Aaron Driver died in obscure and tragic circumstances, and we may never know what really happened to him. Nevertheless, asking questions and demanding answers can help us to learn from the past and move forward. Linking the case of Aaron Driver to the question of radicalization is a simplistic and misleading narrative. Demanding answers about the FBI's role in his death, however, is more crucial than ever.
I have full confidence in the ability of our authorities to protect us from those who intend to harm us and hold them to account. But one thing worries me about the way today's authorities locate, arrest or even kill terror suspects, and it was recently highlighted in a B.C. judge's argument against the RCMP.
Among the signatories, we find distinguished members of international law community as well a younger researchers and assistants. The objective of this collective initiative is to challenge the invocation of the legal argument of self-defence by several States in the context of the war against ISIL or ISIS.
There's a growing number of people who think ending news reporting on acts of terror will somehow #SilenceTerror. And I could not disagree more with this all-too-convenient answer to a complex issue. Proper news reporting may seem to give credence to terrorist organizations who actively court such media attention, but it will never truly further their cause -- not when reporting often counters and negates the narratives spun by extremist organizations. Amid the shouting of social media, professional reporting offers fact, reason and, most importantly, context.
Muslims can learn from mother. They must be proactive in the fight against Islamist movements that lead to terrorism. Because self-distancing alone cannot fight terror. On the contrary, merely denying personal responsibility for an act tends to lead very quickly to the abrogation of the responsibility to act.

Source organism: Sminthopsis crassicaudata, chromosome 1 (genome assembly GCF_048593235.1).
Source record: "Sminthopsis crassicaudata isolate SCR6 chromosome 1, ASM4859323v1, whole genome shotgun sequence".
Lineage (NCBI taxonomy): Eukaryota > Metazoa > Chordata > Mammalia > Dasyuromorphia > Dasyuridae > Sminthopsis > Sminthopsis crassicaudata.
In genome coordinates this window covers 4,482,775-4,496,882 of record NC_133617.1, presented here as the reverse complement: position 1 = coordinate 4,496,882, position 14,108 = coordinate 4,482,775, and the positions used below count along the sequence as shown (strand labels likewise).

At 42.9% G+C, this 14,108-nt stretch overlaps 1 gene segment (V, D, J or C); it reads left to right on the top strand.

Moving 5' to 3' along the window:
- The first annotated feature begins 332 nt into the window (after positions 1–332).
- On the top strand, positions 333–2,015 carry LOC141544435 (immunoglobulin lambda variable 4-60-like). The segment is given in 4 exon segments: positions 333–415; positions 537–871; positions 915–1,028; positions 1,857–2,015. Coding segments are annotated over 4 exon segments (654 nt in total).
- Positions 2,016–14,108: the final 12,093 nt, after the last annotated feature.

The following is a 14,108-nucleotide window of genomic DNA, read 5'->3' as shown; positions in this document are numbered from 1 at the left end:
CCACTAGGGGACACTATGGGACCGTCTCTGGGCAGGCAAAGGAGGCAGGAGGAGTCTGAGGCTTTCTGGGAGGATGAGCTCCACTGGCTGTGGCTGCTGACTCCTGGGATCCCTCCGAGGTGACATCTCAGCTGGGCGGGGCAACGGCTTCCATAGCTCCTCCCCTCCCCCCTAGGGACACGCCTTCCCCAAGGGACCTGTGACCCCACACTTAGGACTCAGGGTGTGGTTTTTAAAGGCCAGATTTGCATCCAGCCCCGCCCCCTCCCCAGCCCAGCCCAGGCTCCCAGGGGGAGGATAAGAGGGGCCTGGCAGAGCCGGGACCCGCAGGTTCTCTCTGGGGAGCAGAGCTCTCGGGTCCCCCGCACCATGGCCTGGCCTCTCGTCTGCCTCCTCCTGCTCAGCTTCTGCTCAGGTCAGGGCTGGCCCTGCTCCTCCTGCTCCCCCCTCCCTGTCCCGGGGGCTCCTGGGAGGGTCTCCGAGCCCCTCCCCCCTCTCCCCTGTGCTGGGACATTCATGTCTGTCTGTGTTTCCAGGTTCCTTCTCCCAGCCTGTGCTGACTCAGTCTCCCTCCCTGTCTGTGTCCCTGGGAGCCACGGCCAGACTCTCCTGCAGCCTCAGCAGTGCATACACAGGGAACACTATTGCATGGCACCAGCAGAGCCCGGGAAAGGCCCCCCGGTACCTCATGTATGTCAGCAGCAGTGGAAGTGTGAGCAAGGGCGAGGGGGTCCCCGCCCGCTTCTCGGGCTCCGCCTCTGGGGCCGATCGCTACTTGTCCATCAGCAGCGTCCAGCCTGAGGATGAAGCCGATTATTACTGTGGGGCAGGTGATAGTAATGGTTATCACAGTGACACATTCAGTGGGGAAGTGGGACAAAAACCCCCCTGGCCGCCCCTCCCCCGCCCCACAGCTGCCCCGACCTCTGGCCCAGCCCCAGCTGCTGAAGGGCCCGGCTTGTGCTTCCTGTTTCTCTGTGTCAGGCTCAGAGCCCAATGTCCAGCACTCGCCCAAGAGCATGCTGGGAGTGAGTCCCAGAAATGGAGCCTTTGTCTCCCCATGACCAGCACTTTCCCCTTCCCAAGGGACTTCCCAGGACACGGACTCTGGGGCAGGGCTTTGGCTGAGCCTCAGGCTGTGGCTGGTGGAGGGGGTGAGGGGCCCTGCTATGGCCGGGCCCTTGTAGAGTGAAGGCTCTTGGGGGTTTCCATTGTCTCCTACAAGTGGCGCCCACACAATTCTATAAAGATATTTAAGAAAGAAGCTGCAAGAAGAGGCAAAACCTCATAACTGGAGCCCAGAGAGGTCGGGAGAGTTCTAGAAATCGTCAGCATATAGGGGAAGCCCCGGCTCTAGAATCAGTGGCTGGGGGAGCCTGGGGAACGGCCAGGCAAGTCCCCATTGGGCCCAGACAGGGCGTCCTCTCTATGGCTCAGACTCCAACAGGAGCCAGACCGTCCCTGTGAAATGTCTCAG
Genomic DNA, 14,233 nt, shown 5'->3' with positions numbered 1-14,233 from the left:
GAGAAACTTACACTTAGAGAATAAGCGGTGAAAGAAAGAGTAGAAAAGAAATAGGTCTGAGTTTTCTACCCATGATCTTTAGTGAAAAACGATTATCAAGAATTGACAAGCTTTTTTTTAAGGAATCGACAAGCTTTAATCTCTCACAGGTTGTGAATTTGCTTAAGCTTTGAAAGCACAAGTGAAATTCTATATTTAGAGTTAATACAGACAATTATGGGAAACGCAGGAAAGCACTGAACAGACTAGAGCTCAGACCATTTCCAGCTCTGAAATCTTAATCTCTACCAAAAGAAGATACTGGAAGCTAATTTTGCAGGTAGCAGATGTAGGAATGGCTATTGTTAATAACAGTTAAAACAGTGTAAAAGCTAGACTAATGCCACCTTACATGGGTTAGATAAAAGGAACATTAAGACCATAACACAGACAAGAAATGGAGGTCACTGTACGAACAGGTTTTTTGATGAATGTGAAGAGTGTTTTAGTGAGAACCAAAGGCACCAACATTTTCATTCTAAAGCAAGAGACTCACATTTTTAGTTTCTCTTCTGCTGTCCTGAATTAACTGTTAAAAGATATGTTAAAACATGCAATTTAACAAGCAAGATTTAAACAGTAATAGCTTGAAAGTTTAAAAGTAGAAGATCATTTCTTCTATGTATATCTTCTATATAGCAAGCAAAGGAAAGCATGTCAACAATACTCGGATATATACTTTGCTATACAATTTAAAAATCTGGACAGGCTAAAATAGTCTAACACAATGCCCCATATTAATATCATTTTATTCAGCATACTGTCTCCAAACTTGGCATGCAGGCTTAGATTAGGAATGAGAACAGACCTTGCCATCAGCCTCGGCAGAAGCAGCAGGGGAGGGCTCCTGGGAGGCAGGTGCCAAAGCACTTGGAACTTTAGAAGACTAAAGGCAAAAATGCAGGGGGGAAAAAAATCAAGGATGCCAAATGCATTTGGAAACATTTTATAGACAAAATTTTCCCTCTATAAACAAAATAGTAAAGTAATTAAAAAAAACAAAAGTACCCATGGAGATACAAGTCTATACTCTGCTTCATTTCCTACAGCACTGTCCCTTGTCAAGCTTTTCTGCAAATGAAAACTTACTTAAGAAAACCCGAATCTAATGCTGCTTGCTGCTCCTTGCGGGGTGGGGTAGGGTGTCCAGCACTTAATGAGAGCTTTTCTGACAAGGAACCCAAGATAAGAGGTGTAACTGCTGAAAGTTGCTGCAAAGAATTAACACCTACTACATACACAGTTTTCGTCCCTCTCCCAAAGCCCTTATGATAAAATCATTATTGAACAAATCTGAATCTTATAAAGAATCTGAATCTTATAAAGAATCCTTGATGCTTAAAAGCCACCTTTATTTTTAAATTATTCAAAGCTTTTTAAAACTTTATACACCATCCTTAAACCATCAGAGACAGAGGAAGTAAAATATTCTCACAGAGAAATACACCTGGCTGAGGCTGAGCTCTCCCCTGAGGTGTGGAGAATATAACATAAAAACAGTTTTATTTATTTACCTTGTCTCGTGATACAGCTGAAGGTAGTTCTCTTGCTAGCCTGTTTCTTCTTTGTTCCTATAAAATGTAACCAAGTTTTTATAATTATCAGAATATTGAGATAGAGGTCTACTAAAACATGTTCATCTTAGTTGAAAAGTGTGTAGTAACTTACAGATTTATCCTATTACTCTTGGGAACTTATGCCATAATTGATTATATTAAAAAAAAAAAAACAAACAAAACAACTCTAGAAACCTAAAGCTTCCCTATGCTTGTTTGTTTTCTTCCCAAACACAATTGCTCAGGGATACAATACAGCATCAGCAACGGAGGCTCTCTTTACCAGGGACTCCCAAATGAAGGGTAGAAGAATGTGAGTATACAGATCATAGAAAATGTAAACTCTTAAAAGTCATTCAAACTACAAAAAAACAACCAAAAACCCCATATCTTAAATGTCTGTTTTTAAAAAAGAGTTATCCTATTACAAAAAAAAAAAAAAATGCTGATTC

De-radicalization is really about a process moving toward disengagement. Academic research supports that changing what is in someone's head is difficult and may be impossible, as it isn't something we can "see, feel, taste" -- but their actions are. Disengagement means the bias present within the individual is something they have moved away from, and that should be our goal.
Before I talk about the wretched Muslims ruining America, I'm going to admit I'm not American. I am Canadian, which I realize is pretty unfortunate. To make up for this deficiency, I've always pretended to be American. I pretend because it is feels great to be "exceptional" and more civilized than the rest of the world. I pretend because it makes me feel safer to fear others who are different. I pretend because American Republican politicians aren't afraid to demonstrate their overt bigotry by generalizing an entire group of people. Now, it's time to finally stop pretending and fulfill my true destiny.
Why aren't more Muslims living in the West actively speaking out against a series of terror acts inspired by Islamic State ideology? Are the press releases against such acts released by traditional Islamic centres enough to show our solidarity with our neighbours? These are the questions in my mind.
Journalist Gwynne Dyer's book Don't Panic: ISIS, Terror and Today's Middle East rests on the premise that ISIS poses no major threat to the Western world. Dyer suggests the West is not affected by events in Syria and must not be involved in the civil war. However, there is a moral imperative that we need to acknowledge.
Those who were indifferent before the Paris attacks are now outspoken critics of Prime Minister Trudeau's commitment to accept 25,000 refugees and bring our CF-18's home. Some of the comments I have seen are downright vitriolic. It has been suggested to me by a number of people that we re-consider reminding people at this time that we're sponsoring a refugee family. It might be bad for business and could alienate more than a few friends. I find it incredibly sad that the current state of affairs is such that I have even faint concerns about a backlash for my desire to help those in need. I certainly won't let it deter me.
Islam unambiguously opposes terror tactics -- terrorism is not a religious ritual but a military strategy. Muslims condemn terrorism because it is as antithetical to their worldview. Almost all iterations of Islamic law explicitly classifies hirabah (terrorism and highway robbery) as a major sin. Indeed, the Qur'an proclaims: "If anyone kills a person without justification, it is as if they have killed the whole of humanity." Moreover, the Prophet Mohammed's strict rules of engagement even in times of hostility were blunt: "Do not kill women or children or non-combatants."